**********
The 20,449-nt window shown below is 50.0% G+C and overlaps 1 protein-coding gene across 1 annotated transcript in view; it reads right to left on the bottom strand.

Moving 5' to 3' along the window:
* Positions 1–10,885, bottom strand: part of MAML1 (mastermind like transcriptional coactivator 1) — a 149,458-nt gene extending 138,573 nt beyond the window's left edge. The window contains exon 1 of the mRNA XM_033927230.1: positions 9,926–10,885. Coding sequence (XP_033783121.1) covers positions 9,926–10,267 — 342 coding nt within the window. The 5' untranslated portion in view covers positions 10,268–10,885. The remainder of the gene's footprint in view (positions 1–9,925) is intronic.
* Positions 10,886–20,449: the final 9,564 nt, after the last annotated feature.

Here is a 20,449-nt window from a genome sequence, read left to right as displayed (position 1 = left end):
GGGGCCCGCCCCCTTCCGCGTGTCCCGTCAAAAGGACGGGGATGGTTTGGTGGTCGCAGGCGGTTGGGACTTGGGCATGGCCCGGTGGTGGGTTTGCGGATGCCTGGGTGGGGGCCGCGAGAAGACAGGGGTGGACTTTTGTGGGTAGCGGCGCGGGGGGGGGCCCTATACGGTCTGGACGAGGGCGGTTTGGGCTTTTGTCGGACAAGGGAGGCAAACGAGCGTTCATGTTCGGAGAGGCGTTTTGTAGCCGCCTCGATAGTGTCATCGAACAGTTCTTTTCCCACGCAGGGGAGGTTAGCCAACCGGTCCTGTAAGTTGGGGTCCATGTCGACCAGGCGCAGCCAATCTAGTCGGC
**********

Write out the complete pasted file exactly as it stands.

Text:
The 20,449-nt window shown below is 50.0% G+C and overlaps 1 protein-coding gene across 1 annotated transcript in view; it reads right to left on the bottom strand.

Moving 5' to 3' along the window:
* Positions 1–10,885, bottom strand: part of MAML1 (mastermind like transcriptional coactivator 1) — a 149,458-nt gene extending 138,573 nt beyond the window's left edge. The window contains exon 1 of the mRNA XM_033927230.1: positions 9,926–10,885. Coding sequence (XP_033783121.1) covers positions 9,926–10,267 — 342 coding nt within the window. The 5' untranslated portion in view covers positions 10,268–10,885. The remainder of the gene's footprint in view (positions 1–9,925) is intronic.
* Positions 10,886–20,449: the final 9,564 nt, after the last annotated feature.

Here is a 20,449-nt window from a genome sequence, read left to right as displayed (position 1 = left end):
GGGGCCCGCCCCCTTCCGCGTGTCCCGTCAAAAGGACGGGGATGGTTTGGTGGTCGCAGGCGGTTGGGACTTGGGCATGGCCCGGTGGTGGGTTTGCGGATGCCTGGGTGGGGGCCGCGAGAAGACAGGGGTGGACTTTTGTGGGTAGCGGCGCGGGGGGGGGCCCTATACGGTCTGGACGAGGGCGGTTTGGGCTTTTGTCGGACAAGGGAGGCAAACGAGCGTTCATGTTCGGAGAGGCGTTTTGTAGCCGCCTCGATAGTGTCATCGAACAGTTCTTTTCCCACGCAGGGGAGGTTAGCCAACCGGTCCTGTAAGTTGGGGTCCATGTCGACCAGGCGCAGCCAATCTAGTCGGC